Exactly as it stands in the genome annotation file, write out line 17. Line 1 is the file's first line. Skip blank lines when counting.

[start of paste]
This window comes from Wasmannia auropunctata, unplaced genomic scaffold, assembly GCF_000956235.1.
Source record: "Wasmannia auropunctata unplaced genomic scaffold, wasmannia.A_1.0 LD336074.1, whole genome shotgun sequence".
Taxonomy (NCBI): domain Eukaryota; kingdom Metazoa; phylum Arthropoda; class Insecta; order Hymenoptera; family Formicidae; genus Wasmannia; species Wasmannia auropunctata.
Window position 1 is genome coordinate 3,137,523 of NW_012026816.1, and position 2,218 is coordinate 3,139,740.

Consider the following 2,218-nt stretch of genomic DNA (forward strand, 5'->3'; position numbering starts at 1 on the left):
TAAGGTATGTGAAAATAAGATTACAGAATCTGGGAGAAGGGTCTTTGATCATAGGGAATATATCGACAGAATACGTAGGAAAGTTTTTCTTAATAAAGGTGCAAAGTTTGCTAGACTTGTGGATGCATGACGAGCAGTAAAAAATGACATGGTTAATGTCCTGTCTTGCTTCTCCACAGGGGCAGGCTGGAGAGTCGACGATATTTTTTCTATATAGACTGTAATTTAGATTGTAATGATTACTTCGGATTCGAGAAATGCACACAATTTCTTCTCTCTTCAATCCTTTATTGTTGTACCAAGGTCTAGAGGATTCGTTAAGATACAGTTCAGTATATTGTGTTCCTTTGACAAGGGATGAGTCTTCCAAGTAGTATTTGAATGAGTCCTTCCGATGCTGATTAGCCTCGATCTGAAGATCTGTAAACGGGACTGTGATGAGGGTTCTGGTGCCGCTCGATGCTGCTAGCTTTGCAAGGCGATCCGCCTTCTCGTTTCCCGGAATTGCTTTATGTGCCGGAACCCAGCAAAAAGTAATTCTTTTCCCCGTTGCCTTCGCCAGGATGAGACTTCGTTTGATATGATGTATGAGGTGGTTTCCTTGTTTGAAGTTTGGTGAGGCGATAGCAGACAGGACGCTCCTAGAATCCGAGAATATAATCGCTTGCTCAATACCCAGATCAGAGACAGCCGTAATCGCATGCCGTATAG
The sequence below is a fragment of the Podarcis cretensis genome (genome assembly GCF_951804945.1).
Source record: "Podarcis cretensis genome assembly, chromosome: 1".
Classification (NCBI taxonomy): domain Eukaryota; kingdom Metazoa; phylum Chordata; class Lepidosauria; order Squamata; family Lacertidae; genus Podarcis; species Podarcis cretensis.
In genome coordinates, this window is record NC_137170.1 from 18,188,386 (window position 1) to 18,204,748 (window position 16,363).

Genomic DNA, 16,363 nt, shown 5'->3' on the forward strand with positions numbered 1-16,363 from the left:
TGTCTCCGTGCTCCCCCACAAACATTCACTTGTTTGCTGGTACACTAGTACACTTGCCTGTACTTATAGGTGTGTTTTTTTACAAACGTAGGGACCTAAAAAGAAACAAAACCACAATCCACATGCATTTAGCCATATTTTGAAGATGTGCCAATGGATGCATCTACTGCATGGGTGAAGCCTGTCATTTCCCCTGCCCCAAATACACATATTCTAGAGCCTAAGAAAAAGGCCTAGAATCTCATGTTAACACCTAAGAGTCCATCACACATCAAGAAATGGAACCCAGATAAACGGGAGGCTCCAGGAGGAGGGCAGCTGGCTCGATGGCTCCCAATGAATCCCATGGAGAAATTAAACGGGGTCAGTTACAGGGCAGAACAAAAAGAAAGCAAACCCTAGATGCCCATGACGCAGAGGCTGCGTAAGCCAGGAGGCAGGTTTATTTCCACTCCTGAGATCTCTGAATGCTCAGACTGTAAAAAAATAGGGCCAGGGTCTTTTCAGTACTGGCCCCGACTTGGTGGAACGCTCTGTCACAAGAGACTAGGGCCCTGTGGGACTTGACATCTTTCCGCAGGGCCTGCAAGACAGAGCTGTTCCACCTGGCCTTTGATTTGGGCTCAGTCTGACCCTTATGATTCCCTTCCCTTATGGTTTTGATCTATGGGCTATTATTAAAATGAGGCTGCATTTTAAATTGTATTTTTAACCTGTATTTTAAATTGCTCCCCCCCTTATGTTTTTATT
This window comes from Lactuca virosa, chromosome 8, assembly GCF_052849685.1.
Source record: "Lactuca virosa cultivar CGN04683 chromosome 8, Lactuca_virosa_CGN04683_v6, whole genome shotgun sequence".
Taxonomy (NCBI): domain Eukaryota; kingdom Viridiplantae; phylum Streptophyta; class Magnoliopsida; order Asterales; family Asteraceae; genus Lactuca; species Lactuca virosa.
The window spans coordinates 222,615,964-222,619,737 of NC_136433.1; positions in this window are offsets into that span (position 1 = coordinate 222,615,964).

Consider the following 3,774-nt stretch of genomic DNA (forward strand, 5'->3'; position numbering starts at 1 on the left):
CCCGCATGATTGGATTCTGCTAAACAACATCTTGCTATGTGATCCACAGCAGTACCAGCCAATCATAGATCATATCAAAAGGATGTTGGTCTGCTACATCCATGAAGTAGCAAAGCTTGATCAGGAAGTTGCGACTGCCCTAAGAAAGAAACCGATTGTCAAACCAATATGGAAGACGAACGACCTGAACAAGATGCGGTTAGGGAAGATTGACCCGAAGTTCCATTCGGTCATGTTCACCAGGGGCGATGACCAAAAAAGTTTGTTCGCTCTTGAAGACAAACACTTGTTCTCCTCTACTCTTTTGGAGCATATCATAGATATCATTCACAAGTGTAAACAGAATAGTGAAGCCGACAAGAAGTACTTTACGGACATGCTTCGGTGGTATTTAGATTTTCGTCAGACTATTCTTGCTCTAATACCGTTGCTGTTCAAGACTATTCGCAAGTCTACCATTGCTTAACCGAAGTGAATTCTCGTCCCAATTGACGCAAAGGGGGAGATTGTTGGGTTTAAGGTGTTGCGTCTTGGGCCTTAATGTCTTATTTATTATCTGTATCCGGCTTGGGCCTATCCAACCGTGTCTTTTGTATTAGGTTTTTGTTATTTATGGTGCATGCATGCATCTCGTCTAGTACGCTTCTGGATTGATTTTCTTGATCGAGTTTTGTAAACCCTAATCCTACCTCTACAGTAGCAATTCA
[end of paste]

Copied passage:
Consider the following 3,774-nt stretch of genomic DNA (forward strand, 5'->3'; position numbering starts at 1 on the left):